Man Vs. Machines: Employing Artificial Intelligence in Cybersecurity
As the market of (AI) is thriving, and how technology people are elevated with its flexibility, various new businesses and Internet giants are racing to make it a part of their operations. There is a critical increment in the venture and appropriation by endeavors. A Narrative Science survey shows that 38% of business areas of now using AI, developing to 62% by 2018. Forrester Research anticipated a more prominent than 300% increase in investment in AI in 2017 contrasted and 2016. IDC assessed that the AI market will grow from $8 billion $47 billion out of 2020.
Well, on that note Artificial Intelligence (AI) is the frontier that is going to rule the way business is going to happen in the coming days
The Chief scientist of Cylance, Mr. Ryan Permeh, said “Historically, an AV researcher might see 10,000 viruses in a career. Today there are over 700,000 per day. So, in that case, will AI be the solution to solving the big data problem, and bridging the widening workforce gap in the cybersecurity industry?
AI now has the ability to understand a scenario, be objective, comprehend request, draw a conclusion and determine results. Not just that, AI could help to viably recognize peculiarities and handle the shortage of resources, however, it could bolster quick response against zero-day threats.
Now, the million dollar question. Is AI the answer to patching all the flaws in IT security? Will, it replaces IT experts’ expert views? Does it mean that businesses should start thinking about this approaching wave?
The Power of AI
Conventional technology is past-centric and depends heavily on known attackers and attacks, leaving room for blind spots when it comes to detecting abnormal events in new-age attacks. The limitations of older defense technologies are now being addressed through machine learning.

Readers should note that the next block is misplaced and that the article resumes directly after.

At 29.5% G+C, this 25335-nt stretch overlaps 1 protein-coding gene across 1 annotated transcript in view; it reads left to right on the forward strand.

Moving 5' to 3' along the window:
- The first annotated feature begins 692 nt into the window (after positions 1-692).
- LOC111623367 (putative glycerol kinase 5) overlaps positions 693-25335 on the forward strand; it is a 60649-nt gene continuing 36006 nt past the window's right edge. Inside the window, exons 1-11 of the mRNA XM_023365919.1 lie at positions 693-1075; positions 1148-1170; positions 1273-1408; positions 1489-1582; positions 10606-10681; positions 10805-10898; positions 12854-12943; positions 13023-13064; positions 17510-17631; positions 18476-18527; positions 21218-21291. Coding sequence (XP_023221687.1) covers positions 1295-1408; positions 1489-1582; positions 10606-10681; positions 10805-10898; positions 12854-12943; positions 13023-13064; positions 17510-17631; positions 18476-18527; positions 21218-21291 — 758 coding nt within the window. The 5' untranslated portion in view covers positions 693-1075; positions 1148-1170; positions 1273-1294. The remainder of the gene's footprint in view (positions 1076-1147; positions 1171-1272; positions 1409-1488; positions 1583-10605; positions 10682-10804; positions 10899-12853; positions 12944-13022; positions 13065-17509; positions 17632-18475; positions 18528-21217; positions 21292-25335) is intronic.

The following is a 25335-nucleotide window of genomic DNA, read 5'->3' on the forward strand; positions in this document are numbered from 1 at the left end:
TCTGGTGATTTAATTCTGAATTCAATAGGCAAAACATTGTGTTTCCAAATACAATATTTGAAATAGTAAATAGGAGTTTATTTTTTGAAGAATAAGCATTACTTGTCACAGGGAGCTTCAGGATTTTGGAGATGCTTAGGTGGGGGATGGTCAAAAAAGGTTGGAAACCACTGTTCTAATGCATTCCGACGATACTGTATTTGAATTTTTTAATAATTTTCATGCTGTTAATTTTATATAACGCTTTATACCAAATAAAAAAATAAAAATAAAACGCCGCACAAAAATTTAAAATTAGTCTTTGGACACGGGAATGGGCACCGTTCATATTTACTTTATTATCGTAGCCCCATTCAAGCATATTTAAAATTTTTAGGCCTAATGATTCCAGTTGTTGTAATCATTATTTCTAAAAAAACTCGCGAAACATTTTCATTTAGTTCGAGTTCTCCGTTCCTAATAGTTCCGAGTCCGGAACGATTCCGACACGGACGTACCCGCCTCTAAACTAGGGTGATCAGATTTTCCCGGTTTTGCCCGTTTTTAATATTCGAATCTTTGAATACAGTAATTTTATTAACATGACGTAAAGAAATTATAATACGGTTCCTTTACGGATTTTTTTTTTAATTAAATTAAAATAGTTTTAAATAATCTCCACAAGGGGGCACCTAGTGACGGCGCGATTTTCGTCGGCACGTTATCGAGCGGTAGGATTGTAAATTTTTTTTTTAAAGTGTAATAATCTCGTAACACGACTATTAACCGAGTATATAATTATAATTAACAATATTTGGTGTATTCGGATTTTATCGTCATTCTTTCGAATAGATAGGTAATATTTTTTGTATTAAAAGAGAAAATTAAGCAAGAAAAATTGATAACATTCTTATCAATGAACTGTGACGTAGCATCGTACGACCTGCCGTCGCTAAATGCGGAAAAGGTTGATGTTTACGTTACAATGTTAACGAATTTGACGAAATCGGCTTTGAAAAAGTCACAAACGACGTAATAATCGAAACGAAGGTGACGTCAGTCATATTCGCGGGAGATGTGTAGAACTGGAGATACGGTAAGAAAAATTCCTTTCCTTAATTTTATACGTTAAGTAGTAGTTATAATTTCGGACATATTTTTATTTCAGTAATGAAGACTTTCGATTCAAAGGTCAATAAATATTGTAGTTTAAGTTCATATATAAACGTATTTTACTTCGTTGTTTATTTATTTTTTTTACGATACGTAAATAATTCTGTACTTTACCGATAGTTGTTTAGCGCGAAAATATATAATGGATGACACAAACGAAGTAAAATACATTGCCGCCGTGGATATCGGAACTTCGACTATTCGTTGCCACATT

Generally, cybersecurity is depended on signature-based patterns. Antivirus, for instance, finds malware and create a signature that can be utilized to check files on an endpoint to check if there is any similar signature that matches the malware. This implies one can just distinguish malware that is known, and that matches the virus.
With AI, machine learning can provide an alternative, because instead of relying on the code signatures, it can use machine learning to find a match, where that behavior is predictive of malicious code to traditional cybersecurity solutions.
One of the best examples is Netflix, and how it uses AI to classify movie genres and give movie recommendations. Through machine learning, Netflix automatically categorizes and offer suggestions by aggregating across the entire database of films and users.
Predicting new and complex threats
Contemporary technology depends heavily on known attackers and attacks, and are unable to detect new and abnormal events in new-age attacks. This limitation is now a thing of the past with machine learning.
For example, any sudden or significant spike in a privileged access will trigger an alarm and it will be cordoned off as a possible threat. If it is found to be a successful detection, the machine will null that activity and will be more sensitive to detecting similar patterns in the future.
Challenges of AI and machine learning
Adoption of AI technology is one of the major challenges. Machine learning to work perfectly, one should be able to feed it with the right data, and cast the appropriate angle on those features. If not taken care properly, it will fail in making correct predictions. So as long the data is not fed inaccurately, this makes no sense.
According to research by Cylance, 62% of security experts believe that there will be an increase in AI-powered cyber-attacks in the near future, and therefore, AI may be used as an intelligent cyber weapon. Bad actors could significantly develop their phishing attacks by using AI to circumvent machine learning-based phishing detection systems. In an experiment by Cyxtera, two attackers were able to use AI to improve their phishing attack effectiveness from 0.69% to 20.9%, and 4.91% to 36.28%, respectively.
Julia Sowells467 Posts
Julia Sowells has been a technology and security professional. For a decade of experience in technology, she has worked on dozens of large-scale enterprise security projects, and even writing technical articles and has worked as a technical editor for Rural Press Magazine. She now lives and works in New York, where she maintains her own consulting firm with her role as security consultant while continuing to write for Hacker Combat in her limited spare time.